When it comes to diversity within the media we consume, one of the genres that has struggled to properly represent the world around us has easily been the comic book genre. Until recently, most films -- and television shows, for that matter -- were primarily saturated with white male heroes in the lead. Thankfully, though, some progress is finally beginning to be made and studios are beginning to realize not every character needs to physically match their comic book counterpart.
This is something actress Zendaya opened up about in a recent interview with Marie Claire. Following the news that Tom Holland had signed on to portray the web-slinger in the third attempt at a Spider-Man franchise, Zendaya's casting as the female lead made waves. At the time, it was thought she was playing none other than Mary Jane Watson in Spider-Man: Homecoming. However, as we've since come to learn, she was actually cast as a character named Michelle -- although, Michelle ironically shares a nickname with Mary Jane. According to the actress, though, when she went in for the role, she admits that it wasn't always written for an actress of color.
While discussing the type of roles she goes for, Zendaya explained to Marie Claire that she does go for most roles -- not necessarily ones specifically written for a black actress. This was the case with Spider-Man: Homecoming. According to Zendaya, when she initially auditioned for the role, she tried to present herself differently in hopes of securing the role, not realizing the studios -- Marvel Studios and Sony Pictures -- had already decided to go more diverse in their casting for the flick; it was something she wasn't used to, not having to fight for a role.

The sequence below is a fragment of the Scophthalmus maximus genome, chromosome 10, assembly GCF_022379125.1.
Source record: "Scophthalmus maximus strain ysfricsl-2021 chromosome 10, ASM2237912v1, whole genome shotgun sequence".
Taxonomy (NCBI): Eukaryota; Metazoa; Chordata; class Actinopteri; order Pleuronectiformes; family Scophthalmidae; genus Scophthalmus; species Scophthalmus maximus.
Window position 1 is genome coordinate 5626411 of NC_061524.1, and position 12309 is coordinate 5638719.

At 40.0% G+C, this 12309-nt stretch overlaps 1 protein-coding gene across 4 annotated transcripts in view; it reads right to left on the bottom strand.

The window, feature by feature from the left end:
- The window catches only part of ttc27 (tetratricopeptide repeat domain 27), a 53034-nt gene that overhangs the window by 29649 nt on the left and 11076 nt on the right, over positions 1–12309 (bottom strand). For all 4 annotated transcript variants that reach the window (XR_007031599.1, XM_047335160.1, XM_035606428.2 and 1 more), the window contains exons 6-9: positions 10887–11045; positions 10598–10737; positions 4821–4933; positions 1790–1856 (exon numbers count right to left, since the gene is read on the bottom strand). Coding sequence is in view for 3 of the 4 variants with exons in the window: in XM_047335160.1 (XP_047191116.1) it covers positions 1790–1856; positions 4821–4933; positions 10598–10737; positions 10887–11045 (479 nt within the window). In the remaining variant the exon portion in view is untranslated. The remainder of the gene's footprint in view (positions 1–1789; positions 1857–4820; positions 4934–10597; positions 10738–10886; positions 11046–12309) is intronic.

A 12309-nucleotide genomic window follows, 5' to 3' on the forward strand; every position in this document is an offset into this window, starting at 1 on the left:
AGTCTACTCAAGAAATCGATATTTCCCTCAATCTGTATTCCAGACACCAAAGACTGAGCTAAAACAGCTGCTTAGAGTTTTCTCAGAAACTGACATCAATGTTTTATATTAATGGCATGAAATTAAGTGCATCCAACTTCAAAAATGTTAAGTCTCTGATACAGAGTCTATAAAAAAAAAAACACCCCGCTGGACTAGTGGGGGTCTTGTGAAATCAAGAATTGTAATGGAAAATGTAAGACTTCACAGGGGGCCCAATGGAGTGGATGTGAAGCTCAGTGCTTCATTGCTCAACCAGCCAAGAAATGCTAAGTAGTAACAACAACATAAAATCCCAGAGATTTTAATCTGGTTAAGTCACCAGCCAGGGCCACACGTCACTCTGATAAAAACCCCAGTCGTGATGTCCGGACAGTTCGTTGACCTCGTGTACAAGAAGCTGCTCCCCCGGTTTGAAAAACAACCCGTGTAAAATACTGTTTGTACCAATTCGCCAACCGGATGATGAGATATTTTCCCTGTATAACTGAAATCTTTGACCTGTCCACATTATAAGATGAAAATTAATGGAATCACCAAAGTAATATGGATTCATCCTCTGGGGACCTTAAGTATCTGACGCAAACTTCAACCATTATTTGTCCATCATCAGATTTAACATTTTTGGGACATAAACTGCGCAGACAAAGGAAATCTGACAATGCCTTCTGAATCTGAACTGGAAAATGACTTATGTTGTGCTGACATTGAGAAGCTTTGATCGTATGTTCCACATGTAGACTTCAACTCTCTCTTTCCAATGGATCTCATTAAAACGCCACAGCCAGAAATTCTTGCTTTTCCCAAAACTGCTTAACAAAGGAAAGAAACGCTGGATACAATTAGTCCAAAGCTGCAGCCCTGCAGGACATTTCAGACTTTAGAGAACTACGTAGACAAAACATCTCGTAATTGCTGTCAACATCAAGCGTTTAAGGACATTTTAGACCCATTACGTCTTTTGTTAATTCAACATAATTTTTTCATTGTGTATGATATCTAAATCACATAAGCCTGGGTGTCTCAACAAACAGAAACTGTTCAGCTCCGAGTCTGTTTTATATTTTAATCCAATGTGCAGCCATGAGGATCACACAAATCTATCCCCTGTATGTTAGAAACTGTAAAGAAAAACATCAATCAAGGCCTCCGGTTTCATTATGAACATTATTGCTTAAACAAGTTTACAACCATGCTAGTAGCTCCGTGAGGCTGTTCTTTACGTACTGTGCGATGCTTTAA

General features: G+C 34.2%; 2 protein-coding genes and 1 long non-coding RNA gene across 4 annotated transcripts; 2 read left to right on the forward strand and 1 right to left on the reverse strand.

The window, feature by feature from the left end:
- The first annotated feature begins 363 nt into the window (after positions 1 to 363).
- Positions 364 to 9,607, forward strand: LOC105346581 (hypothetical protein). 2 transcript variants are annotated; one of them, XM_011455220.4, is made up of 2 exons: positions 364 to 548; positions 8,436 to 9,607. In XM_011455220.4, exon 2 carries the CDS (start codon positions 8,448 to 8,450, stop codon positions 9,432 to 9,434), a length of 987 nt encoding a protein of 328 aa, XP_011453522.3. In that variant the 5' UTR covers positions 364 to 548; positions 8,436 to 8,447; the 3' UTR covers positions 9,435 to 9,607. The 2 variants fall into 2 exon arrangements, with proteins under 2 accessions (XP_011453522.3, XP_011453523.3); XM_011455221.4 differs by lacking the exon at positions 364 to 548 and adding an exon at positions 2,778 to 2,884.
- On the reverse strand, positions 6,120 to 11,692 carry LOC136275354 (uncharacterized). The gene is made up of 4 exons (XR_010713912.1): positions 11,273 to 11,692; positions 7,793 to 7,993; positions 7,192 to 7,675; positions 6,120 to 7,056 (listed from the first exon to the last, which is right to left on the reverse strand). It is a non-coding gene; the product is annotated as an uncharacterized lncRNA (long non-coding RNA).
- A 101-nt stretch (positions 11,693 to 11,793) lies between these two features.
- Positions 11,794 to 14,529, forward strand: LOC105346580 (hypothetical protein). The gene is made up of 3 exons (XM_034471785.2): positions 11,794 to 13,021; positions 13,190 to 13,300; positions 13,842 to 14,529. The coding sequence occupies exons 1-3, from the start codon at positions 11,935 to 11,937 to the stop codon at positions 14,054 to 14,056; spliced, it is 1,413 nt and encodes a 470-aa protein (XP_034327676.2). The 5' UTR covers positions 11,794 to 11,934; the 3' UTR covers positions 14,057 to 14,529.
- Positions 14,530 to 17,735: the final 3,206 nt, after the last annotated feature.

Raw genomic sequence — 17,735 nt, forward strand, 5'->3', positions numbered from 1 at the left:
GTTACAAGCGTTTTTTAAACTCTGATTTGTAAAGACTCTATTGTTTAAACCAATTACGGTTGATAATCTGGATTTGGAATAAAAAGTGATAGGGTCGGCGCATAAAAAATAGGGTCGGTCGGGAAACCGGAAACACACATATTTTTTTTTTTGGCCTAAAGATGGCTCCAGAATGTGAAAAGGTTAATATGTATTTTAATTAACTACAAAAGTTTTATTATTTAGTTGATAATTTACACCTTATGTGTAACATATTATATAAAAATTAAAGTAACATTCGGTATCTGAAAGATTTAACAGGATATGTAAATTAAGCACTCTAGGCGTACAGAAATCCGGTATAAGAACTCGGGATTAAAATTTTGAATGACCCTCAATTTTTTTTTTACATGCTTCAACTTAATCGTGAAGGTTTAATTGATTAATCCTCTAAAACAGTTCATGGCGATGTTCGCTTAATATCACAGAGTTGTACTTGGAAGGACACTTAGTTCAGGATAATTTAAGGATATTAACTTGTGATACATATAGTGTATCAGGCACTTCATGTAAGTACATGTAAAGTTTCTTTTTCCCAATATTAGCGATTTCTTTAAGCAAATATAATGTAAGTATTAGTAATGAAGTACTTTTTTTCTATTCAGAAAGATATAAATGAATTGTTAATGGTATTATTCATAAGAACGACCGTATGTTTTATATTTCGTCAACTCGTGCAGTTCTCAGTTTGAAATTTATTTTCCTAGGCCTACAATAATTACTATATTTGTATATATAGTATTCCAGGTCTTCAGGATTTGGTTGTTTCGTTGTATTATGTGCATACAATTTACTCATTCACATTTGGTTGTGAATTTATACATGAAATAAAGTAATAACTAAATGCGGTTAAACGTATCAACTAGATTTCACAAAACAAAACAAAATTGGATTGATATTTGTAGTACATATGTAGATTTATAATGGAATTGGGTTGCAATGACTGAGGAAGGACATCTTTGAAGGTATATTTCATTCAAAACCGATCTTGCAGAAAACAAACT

"At first I thought I would have to because you’re kind of used to the notion that, OK, even though the character is fictional and could be anybody, they probably are going to go with the standard of what they want and what they’ve always had," Zendaya said. "I definitely went into it like, 'Hopefully they’ll'—as they call it in the industry—'go ethnic.' I remember making the decision to straighten my hair. I didn’t know that they were going to be more diverse in their casting. I didn’t know that I was walking into a situation where they were already breaking the rules. You get so used to having to break the rules for people."
Although Zendaya's role was on the smaller end in the first film, she's confirmed to return along with the rest of the core cast for Spider-Man: Far From Home. Production on that film is currently underway in London.
Directed by Jon Watts, Spider-Man: Far From Home stars Tom Holland as Peter Parker, the friendly neighborhood Spider-Man. It is scheduled to be released on July 5, 2019.